Visa’s bank API gives banks the opportunity to manage their settings and profile information as well as view current and past net settlement positions of transactions processed on Visa B2B Connect. It also allows banks to search for companies that they previously enrolled on their Visa B2B Connect service.
This is the API that allows participating banks to register new companies on their Visa B2B Connect platform as well as manage their previous and current enrollments. It also helps the bank to determine whether a registered company’s supplier is also registered on the service and is eligible for payment.
So-called, the payment API will allow banks and other financial institutions to initiate a payment on behalf of its registered customer to one of that customer's enrolled suppliers. It also allows the bank to search for any Visa B2B Connect payments made or received by its registered companies and view the present or past foreign exchange rate for a given currency pair. This way, companies can be shown the foreign exchange rate before they make cross-currency payments.
Usually, the foreign exchange rate calculator requires the bank to enter the source and target currency ISO codes. Upon provision of a specific date, the foreign exchange response will contain the Visa B2B Connect foreign exchange rate for the requested day.
Reference Data API
The Reference Data API shows participating banks a list of countries that not eligible to join the Visa B2B Connect service. They can also view the system level limits for Visa B2B Connect Transactions, the different types of transactions and currencies supported by Visa B2B Connect, available bank payment notification options, and industry classification codes.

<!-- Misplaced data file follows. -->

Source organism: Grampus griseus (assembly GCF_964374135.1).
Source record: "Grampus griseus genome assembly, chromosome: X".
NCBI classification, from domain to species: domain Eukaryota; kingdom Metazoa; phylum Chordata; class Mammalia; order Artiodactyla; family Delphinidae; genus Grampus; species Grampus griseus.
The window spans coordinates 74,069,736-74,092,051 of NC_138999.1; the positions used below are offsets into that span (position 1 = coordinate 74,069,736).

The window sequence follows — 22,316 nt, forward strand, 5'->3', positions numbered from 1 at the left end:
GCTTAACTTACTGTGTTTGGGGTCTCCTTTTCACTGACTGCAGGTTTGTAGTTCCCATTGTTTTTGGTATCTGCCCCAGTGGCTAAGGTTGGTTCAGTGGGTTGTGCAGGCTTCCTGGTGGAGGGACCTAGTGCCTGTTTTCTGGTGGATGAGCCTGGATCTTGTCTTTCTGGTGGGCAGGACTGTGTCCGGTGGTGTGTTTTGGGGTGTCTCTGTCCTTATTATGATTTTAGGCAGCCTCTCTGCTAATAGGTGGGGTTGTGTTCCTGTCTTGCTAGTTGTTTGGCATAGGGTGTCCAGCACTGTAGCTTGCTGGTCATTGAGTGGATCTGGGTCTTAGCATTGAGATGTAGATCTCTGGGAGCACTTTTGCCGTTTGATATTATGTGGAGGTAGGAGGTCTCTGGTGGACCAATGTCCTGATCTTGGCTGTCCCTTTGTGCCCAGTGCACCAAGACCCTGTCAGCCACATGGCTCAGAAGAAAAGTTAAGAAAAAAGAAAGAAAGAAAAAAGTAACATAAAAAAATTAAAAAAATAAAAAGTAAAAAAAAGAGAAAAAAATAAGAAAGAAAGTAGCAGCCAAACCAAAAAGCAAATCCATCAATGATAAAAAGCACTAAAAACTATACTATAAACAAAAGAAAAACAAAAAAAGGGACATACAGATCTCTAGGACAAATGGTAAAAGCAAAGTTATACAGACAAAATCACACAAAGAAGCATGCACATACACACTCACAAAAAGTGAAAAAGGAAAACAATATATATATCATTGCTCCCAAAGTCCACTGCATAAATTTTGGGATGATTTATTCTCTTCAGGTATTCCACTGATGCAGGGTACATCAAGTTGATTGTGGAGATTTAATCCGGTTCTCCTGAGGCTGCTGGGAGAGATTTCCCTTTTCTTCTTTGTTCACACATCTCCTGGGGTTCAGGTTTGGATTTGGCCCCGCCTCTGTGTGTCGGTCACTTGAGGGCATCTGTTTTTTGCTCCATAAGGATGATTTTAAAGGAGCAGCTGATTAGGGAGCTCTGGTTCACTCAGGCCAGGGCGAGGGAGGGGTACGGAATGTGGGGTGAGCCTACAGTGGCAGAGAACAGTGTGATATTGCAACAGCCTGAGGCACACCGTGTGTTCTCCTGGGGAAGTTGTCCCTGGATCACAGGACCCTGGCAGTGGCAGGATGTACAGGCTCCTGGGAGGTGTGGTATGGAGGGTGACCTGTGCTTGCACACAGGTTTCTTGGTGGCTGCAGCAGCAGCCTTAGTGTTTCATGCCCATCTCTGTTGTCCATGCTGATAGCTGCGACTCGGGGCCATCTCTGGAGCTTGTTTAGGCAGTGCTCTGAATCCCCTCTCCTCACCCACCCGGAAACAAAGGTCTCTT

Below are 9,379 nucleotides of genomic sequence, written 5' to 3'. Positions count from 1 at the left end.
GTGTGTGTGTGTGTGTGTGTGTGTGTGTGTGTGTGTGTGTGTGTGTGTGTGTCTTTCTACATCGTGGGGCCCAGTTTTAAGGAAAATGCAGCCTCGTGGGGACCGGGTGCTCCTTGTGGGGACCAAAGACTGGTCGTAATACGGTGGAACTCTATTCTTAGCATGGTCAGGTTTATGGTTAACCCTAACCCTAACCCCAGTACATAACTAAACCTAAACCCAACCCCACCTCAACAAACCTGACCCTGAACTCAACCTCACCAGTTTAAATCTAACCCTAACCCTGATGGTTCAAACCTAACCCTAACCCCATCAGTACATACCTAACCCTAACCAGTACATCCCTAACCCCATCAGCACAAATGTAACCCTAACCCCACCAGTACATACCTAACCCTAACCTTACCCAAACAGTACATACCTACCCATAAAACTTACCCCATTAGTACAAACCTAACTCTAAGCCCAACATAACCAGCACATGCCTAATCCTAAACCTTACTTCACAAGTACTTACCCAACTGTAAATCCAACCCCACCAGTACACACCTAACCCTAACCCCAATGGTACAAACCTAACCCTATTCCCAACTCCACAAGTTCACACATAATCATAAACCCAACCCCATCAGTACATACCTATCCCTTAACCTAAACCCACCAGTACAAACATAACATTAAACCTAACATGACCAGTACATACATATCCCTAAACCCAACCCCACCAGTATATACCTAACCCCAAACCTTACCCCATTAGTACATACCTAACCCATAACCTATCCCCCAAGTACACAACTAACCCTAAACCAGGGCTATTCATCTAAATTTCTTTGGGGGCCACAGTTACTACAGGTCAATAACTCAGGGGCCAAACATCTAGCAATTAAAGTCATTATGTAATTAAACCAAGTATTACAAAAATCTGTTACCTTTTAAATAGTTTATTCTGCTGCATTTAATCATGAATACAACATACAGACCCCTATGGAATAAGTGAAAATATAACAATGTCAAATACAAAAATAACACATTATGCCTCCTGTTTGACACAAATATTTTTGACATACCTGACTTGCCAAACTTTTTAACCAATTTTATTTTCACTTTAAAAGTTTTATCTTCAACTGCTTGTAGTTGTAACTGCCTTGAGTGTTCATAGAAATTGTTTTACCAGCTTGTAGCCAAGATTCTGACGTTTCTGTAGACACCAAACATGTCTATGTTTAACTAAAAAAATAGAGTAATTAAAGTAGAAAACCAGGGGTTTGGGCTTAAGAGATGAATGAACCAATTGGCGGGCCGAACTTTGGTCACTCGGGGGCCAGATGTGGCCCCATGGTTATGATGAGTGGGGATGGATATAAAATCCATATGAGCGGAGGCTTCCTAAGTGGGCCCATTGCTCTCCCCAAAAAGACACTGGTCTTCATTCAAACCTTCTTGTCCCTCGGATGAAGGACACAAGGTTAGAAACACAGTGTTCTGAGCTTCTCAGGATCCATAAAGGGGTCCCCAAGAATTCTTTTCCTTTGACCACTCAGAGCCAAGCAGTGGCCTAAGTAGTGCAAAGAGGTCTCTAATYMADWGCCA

During the onboarding process, these codes help the bank to identify the industry a company falls under. The reference data API also contains an API explorer which can be used to understand the uses of each API on the platform better.
Why Use the Visa B2B Connect Platform?
Visa has shown through previous achievements that it can create technological solutions that are beneficial to users in so many ways. The B2B Connect platform is no different, and users can expect the following benefits from it:
- Transparency: The platform is transparent and predictable, both qualities that are valuable and highly necessary in the financial industry. Participating institutions along with their clients receive notifications of transactions in real-time.
- Security: All transactions on the network are signed and linked cryptographically o ensure immutability of records in the system.
- Trust: Every participant in the network is known and can be identified by Visa.
Mastercard Blockchain vs. Visa Blockchain
While both corporations have decided to adopt and apply blockchain technology, there is a significant difference between the problems that each one is trying to solve.